The Merriam-Webster dictionary defines snafu as "a situation marked by errors or confusion." The word is an acronym for "Situation Normal, All Fouled (or Fucked) Up."
Earlier this month, the Consumer Financial Protection Bureau issued a report confirming what we already knew: the federal student program is all f-cked up. The CFPB's publication is titled Supervisory Highlights Student Loan Servicing Special Edition, which doesn't tell you a damn thing about what's in the report. Perhaps that was intentional.
Although the bureaucratic writing style is turgid. The report makes clear that the federal student loan program is spectacularly mismanaged.
Here are some highlights:
The CFPB found that many colleges and universities refuse to release academic transcripts to students who are indebted to their institution. This practice often makes it impossible for former students to transfer to another school or get a job. The CFPB believes this practice is "abusive under the Consumer Financial Protection Act." Duh!
Second, CFPB criticizes student-loan servicers for bungling the administration of income-based repayment plans. Many borrowers in IBRPs are kicked out of these programs because they failed to certify their annual income annually. Those borrowers are then required to get recertified.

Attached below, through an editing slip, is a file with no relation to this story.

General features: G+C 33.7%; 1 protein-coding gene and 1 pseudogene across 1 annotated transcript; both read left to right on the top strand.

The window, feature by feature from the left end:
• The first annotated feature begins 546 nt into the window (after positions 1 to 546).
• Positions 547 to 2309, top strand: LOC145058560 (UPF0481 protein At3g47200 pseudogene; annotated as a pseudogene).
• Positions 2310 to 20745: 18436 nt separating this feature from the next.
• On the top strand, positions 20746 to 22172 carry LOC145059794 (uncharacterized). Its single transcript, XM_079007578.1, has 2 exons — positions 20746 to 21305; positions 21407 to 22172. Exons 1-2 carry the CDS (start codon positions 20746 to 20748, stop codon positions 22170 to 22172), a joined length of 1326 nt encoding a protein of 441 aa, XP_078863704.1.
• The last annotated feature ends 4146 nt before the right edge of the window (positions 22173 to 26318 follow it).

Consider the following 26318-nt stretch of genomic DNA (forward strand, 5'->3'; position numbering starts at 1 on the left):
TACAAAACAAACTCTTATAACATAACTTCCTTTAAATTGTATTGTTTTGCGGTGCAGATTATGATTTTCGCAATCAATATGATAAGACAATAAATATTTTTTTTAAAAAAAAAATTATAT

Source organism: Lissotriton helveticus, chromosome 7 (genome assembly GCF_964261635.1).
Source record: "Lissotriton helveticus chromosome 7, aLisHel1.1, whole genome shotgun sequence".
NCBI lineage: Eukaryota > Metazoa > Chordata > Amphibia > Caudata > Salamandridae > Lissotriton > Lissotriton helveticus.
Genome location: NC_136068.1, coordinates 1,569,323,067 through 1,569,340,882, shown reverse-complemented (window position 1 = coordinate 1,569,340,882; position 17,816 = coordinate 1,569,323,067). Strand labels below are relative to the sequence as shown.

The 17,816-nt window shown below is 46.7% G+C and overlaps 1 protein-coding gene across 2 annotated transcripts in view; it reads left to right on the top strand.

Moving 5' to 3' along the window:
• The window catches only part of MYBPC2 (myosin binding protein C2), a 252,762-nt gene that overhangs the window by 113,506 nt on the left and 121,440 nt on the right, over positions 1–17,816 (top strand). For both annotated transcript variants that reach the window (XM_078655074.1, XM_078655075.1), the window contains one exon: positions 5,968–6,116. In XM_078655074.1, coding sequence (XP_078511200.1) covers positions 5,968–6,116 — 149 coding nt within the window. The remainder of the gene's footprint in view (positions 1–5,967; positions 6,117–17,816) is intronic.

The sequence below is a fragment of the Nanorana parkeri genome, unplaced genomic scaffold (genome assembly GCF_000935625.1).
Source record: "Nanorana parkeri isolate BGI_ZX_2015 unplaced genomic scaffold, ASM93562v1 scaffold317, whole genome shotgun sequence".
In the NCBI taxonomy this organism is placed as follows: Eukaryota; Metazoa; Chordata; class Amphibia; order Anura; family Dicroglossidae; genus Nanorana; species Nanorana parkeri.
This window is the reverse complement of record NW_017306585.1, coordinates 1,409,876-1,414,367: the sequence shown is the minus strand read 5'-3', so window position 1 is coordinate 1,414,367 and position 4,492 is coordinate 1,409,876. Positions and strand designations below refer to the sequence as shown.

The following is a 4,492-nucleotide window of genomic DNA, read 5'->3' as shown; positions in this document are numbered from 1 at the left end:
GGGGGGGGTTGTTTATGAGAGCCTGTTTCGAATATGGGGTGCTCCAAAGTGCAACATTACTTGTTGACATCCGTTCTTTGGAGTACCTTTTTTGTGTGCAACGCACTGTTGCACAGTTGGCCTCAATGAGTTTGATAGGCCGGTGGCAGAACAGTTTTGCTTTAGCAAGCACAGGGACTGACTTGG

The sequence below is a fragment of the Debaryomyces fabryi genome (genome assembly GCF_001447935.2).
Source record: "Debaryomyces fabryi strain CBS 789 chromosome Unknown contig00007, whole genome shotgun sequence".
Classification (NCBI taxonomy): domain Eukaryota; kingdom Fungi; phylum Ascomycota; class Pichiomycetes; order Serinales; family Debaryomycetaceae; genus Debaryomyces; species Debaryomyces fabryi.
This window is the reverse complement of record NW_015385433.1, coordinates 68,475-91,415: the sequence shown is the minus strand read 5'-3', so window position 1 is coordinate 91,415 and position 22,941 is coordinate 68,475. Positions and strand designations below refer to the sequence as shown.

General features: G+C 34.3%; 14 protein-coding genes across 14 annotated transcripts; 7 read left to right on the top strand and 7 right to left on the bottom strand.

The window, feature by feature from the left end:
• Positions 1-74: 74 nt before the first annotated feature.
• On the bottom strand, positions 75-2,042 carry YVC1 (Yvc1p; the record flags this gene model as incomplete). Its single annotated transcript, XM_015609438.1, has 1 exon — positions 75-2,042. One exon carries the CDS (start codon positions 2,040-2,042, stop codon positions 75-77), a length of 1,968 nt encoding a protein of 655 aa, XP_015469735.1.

CFPB accused student-loan servicers of improperly denying borrowers' applications to get reinstated in an IBRP. "Examiners found that servicers engaged in a deceptive act or practice by providing consumers with a misleading denial reason after they submitted an IDR recertification application."
For example, servicers sometimes don't tell borrowers they must certify their income when they were not in an IBRP. Then they refuse to reinstate those borrowers because they didn't provide their income information.
CFPB also accused servicers of giving parent borrowers inaccurate information about their eligibility for an IBRPeligibility.
In short, the CFPB scolded for-profit colleges for withholding academic transcripts and student-loan services for spectacular mismanagement of income-based repayment plans.
Tellingly, the CFPB did not identify a single malefactor or suggest even one substantive action to correct the problems it identified. Instead, it ended its report with this pathetic and syntax-tangled sentence:
Regardless, where the Bureau identifies violations of Federal consumer financial law, it intends to continue to exercise all of its authorities to ensure that servicers and loan holders make consumers whole.
Why didn't the CFPB propose that Congress pass a law that would make it illegal for a college to withhold academic transcripts from students, regardless of the reason?
Why didn't the CFPB call for the Department of Education to collaborate with the Internal Revenue Service to determine the annual income of students in IBRPs? It makes no sense for loan servicers to keep borrowers out of IBRPs because they didn't certify their income when the government can quickly determine annual income by looking at borrowers' annual federal income tax returns.
For some reason, the Department of Education and the CFPB would rather keep the student loan program in a snafu condition than take reasonable steps to make it operate more efficiently.